Robin Higham

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Robin Higham


The Scene:It is Monday morning and John Canuck (JC) is riding to his downtown Toronto office on the “GO” commuter train. Coffee at his side, he is catching up on his unread weekend newspapers. The train and John haven’t gone far before a new passenger appears and takes the bench opposite, facing John. The stranger is perhaps identifiable as a new Canadian because he speaks, in a manner that vaguely suggests that Canadian English is not his first language. Just as he begins to open his briefcase to do some last-minute paperwork…

JC:Help yourself to my newspapers. They are from the weekend, but yesterday’s news is as good as today’s…they are, as usual, about the failure of health care, the failure of the education system and the failure of our search for the Great Canadian Identity. This weekend the main item was the Identity thing.

Stranger: Thanks, and I would love to have a look at your papers. In fact, the identity discussions are of particular interest to me. I am a newcomer in Canada, and I need all the help I can get just fitting in. It’s not easy to know what you have to do in order to belong. It’s as though just asking, causes embarrassment…as though “identity clarification” was a main item of your list of politically incorrect subjects. Right up there with “how much do you “weigh”?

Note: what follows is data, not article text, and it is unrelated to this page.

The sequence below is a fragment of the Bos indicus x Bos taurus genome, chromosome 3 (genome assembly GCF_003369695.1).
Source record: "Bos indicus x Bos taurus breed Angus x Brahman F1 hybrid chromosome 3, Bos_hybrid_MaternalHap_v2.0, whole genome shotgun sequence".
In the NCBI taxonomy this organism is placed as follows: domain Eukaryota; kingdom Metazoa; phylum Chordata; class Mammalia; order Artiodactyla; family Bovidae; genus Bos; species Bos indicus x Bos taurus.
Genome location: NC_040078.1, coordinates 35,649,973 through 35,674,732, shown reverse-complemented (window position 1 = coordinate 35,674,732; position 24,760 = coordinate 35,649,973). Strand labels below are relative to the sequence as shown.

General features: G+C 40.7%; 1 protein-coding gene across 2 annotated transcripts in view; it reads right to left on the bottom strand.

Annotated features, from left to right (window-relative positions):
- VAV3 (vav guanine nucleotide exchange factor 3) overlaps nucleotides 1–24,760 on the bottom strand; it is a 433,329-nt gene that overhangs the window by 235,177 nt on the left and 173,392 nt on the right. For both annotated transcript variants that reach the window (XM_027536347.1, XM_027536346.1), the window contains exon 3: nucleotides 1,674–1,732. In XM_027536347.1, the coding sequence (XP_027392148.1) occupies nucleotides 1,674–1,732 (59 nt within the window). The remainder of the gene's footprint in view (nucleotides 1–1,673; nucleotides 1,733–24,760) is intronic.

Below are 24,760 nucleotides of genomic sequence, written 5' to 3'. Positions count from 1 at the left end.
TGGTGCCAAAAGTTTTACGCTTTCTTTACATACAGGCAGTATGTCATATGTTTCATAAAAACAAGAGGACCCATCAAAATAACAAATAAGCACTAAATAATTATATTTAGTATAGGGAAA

JC: Well, you don’t surprise me, Newcomer. Canadians have always had a hard time describing themselves in conventional “national identity” or “cultural identity” terms. And you are right, the subject does get us looking down at our shoes a lot…some Canadians think it is a national disgrace to be so vague about who we are as a people. If you really want a description, you may have to write one yourself…make your own list of who you think we are…or, who you would like us to be if you are going to be one of us.

Stranger:Do it myself? Great idea, and so Canadian too! Maybe you could help me. May we talk about it? Do you mind if I keep track? (The stranger reaches in his briefcase for his laptop.)